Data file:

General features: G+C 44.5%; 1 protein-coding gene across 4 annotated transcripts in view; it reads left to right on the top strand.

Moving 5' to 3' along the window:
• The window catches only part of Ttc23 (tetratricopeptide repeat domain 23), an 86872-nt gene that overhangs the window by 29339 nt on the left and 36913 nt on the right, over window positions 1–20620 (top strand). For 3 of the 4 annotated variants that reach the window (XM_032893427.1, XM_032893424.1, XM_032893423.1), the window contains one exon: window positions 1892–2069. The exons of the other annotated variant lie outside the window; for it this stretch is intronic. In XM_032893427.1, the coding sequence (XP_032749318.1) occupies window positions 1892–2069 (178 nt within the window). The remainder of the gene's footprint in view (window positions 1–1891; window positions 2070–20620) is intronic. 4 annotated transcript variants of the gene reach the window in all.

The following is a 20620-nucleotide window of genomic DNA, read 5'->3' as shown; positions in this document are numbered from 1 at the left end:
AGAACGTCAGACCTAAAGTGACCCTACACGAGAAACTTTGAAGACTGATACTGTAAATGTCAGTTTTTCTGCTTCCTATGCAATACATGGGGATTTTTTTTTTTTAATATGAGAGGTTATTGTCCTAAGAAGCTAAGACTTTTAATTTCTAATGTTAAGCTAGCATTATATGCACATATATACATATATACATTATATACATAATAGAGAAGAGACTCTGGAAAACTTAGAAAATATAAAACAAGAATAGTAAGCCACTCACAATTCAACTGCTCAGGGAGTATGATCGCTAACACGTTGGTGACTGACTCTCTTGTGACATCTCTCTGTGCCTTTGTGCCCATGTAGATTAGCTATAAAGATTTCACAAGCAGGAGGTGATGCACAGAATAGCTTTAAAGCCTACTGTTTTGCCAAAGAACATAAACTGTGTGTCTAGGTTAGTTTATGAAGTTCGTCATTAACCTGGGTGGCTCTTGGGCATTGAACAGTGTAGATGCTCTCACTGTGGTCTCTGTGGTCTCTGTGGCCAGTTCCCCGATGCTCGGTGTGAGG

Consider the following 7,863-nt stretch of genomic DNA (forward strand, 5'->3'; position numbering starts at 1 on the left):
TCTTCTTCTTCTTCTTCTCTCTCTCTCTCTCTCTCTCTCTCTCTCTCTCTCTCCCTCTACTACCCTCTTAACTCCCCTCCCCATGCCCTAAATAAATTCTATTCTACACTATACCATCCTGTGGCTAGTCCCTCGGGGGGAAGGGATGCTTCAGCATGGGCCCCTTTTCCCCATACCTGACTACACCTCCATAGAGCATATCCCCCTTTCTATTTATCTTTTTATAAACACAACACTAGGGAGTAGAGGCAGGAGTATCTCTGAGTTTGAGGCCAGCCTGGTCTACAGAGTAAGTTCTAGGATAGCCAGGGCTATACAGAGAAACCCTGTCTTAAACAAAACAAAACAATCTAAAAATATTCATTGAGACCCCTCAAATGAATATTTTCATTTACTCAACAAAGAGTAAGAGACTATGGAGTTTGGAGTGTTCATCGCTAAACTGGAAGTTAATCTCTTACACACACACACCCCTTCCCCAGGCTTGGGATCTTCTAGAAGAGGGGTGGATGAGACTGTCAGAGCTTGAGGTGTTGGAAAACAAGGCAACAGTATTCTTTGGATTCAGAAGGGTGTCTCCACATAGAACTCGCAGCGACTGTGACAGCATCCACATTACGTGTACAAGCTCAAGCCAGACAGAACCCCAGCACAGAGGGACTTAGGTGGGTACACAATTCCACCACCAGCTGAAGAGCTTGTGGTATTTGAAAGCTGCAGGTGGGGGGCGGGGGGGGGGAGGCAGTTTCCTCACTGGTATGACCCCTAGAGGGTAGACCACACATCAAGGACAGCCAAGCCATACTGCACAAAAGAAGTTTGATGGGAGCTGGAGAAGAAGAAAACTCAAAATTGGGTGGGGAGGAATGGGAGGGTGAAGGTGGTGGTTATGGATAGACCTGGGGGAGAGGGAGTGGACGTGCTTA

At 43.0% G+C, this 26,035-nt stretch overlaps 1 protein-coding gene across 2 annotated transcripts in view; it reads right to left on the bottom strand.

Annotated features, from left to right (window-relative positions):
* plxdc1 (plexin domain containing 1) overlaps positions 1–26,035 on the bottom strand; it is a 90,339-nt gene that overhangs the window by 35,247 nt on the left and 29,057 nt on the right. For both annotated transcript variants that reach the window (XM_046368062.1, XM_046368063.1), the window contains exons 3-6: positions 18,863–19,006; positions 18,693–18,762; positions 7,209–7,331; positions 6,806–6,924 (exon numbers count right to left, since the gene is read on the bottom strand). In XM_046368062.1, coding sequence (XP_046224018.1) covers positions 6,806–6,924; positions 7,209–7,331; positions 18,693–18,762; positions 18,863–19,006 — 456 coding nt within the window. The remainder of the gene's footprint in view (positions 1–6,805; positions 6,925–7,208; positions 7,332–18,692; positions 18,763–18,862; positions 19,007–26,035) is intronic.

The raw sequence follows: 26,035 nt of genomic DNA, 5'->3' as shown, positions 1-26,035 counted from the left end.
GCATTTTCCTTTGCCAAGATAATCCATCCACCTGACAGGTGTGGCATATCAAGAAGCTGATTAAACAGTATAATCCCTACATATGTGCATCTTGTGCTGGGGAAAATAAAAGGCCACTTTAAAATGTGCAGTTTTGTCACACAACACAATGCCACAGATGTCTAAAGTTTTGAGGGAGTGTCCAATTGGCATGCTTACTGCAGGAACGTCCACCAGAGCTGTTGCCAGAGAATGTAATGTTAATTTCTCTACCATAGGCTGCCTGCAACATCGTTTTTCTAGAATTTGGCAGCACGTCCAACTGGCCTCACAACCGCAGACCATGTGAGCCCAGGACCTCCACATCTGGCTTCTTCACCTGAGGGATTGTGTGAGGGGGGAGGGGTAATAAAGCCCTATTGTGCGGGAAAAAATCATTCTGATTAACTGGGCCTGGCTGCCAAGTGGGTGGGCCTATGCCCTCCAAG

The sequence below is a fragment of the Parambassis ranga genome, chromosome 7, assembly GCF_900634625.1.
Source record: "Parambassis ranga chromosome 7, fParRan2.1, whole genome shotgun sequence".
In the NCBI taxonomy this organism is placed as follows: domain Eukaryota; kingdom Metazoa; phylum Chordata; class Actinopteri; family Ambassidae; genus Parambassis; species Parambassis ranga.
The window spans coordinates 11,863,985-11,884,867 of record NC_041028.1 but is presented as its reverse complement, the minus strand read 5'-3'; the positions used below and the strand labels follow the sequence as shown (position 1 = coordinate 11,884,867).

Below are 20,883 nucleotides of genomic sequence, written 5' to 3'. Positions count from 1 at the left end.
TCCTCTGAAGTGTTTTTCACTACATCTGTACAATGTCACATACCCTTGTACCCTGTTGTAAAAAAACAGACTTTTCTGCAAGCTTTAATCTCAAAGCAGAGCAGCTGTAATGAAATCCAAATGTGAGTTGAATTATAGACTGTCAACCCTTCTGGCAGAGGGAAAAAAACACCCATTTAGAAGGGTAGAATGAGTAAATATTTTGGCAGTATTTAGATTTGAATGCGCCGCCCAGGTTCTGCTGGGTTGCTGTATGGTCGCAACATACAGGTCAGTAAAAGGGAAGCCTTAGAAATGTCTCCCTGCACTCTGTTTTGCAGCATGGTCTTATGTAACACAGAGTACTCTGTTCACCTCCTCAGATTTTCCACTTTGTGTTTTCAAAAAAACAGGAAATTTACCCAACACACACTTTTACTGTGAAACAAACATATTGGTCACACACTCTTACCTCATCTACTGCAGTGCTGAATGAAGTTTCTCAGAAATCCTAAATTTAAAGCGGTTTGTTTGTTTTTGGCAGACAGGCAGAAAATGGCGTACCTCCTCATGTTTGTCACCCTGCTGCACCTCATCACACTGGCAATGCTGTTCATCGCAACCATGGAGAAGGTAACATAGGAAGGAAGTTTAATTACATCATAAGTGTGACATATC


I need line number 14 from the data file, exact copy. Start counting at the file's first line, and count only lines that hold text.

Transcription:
Source record: "Parambassis ranga chromosome 7, fParRan2.1, whole genome shotgun sequence".